As a business owner, you know that your website is a valuable tool for providing information to current clients and customers, attracting potential clients and generally establishing your expertise and online presence.
Many people operate under the myth that once their initial website is up and running, they’re done. As a web designer, an important message that I provide to my clients is that a website is never actually done.
I like to give the metaphor that your website is your online home. You may get your home all set up and beautiful but in order for it do be a home, you have to live in it. That means, you’ll be changing things around for different activities and having to clean up from time to time. Sometimes your tastes will change or you’ll outgrow something.
Same thing with your website.Your website is your online home. You may get your home all set up and beautiful but in order for it to be a home, you have to live in it. That means, you'll be changing things around for different activities and having to clean up… Click To Tweet
That’s why I’ve put together a few ways to know when your website needs a redesign and some easy ways to do a little “spring cleaning” to get your website working optimally for your business.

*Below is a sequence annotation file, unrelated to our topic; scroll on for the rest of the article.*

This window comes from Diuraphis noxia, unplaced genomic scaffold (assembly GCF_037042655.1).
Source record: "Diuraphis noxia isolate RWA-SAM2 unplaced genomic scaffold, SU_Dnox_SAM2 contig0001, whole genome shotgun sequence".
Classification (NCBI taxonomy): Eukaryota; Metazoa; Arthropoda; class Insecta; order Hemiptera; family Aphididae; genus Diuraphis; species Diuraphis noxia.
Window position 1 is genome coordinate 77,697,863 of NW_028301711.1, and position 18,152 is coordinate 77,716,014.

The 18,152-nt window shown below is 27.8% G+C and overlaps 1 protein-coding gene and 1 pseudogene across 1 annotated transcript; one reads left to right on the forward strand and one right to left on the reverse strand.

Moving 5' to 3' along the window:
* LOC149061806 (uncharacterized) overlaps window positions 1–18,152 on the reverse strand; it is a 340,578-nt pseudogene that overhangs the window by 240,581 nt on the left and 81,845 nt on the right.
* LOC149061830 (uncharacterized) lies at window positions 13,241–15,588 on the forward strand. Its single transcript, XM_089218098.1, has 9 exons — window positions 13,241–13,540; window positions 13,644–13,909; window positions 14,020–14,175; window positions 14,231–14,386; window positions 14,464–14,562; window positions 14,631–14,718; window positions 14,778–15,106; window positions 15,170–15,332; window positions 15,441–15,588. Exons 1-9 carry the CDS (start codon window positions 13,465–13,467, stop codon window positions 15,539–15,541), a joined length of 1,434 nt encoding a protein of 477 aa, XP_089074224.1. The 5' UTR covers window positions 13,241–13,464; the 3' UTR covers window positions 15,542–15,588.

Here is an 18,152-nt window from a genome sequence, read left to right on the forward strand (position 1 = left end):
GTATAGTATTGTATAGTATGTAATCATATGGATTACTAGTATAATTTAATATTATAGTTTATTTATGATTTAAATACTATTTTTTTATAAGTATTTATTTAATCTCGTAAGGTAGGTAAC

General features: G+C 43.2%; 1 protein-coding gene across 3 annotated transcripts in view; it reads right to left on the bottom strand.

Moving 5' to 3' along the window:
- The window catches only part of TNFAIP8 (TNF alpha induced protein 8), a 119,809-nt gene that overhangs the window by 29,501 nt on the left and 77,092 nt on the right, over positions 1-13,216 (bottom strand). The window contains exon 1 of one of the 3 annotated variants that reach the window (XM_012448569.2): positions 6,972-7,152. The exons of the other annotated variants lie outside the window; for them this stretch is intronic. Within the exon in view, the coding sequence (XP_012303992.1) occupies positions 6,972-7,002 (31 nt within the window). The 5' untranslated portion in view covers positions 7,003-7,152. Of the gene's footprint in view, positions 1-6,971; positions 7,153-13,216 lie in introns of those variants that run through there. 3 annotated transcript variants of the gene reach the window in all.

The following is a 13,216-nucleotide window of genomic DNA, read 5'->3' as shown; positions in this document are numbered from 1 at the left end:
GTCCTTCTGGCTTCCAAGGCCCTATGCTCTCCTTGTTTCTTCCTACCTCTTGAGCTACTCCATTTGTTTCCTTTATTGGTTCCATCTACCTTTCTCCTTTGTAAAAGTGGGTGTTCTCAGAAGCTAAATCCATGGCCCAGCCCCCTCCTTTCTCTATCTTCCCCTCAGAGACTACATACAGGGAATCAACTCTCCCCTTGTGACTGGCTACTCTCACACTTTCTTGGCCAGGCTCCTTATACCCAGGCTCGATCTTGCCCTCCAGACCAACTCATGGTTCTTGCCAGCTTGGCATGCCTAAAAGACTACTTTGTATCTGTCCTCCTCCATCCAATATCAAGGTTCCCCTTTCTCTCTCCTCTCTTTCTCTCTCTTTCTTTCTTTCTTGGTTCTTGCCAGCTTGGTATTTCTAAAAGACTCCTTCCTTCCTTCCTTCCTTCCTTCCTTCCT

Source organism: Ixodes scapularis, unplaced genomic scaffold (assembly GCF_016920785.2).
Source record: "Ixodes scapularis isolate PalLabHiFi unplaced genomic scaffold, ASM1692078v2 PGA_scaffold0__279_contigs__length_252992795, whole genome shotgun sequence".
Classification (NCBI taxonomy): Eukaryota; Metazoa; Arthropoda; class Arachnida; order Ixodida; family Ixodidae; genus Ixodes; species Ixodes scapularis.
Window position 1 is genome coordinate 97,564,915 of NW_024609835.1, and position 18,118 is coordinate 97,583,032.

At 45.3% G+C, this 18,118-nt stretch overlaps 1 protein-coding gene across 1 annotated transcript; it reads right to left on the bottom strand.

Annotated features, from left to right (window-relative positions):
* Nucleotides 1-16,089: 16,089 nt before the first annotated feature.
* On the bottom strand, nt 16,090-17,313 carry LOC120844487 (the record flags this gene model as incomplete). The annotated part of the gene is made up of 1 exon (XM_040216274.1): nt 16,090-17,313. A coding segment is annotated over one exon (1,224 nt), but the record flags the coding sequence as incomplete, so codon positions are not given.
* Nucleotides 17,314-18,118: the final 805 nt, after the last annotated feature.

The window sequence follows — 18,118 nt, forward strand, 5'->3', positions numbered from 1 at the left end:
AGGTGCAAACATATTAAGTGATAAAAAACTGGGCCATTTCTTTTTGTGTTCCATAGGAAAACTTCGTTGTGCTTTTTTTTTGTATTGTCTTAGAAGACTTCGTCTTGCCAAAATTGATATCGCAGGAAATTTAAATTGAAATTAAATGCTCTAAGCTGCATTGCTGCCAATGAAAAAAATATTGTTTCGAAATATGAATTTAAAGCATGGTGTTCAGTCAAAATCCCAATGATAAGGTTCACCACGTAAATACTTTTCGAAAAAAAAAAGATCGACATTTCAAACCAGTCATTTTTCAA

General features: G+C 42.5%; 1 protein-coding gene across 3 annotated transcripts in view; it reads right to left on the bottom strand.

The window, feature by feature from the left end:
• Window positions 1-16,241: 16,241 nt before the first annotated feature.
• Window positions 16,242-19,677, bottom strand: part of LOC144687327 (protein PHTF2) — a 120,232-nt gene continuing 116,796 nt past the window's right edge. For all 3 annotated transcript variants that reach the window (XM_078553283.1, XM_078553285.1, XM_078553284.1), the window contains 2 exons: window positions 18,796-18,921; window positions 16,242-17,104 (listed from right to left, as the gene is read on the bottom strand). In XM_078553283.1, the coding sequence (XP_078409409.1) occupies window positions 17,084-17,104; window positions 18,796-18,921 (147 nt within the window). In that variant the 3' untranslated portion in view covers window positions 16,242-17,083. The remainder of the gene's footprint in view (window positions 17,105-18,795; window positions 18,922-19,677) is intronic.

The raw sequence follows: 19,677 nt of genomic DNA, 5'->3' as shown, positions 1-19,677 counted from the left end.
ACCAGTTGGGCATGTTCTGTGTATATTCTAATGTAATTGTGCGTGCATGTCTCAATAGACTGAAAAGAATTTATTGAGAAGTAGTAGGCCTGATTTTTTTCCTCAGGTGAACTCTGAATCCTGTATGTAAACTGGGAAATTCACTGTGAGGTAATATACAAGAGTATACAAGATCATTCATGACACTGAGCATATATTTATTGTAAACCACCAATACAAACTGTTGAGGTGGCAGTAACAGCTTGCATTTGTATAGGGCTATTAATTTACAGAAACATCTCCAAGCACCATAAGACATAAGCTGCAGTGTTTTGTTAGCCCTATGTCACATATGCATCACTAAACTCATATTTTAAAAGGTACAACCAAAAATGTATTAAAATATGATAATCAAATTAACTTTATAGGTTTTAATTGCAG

3 Ways to Know if your Website Needs a Redesign Plus Quick Fixes
1. The information is no longer accurate or you feel a disconnect with your message
The first way to know that your website needs a redesign is if you feel like the content no longer represents who you are or what your business is offering.
Some quick things to look for and update:
- Your name – Are you still doing business under the same name? Sometimes people start out doing business under their given names and then switch to using a separate business name. Make sure this is clear on your website.
- Contact info – Whatever forms of contact information you provide needs to be correct. Check your contact page and the footer of your website. Check that any contact forms you may be using are working properly and that they’re sending to an email address that you still check frequently.
- Your services – If you used to teach group classes at studios and now you’re only accepting private clients, make sure this is clear on your website. You don’t want to be attracting students to classes you don’t teach when you could be bringing in new clients for your private sessions.
- Your Pricing – If you share you share you pricing on your website make sure you keep it updated! It takes courage to raise your prices and the last thing you want to do is tell a potential client a different(higher) price than was advertised on your website. It seems shady and it’s just awkward!
- Your messaging – In general, you’ll want to make sure that the tone of voice and the message you’re using on your website are still in line with the work you are currently doing. Maybe you set up your website when you first graduated started but now you have a ton more experience and knowledge that you want to share. Or maybe you’ve shifted your focus from one niche to another. You’ll want to make sure that the words and messaging on your website are representative of the energy you’re bringing to the table and also the energy you’re wanting to attract with your ideal clients and students.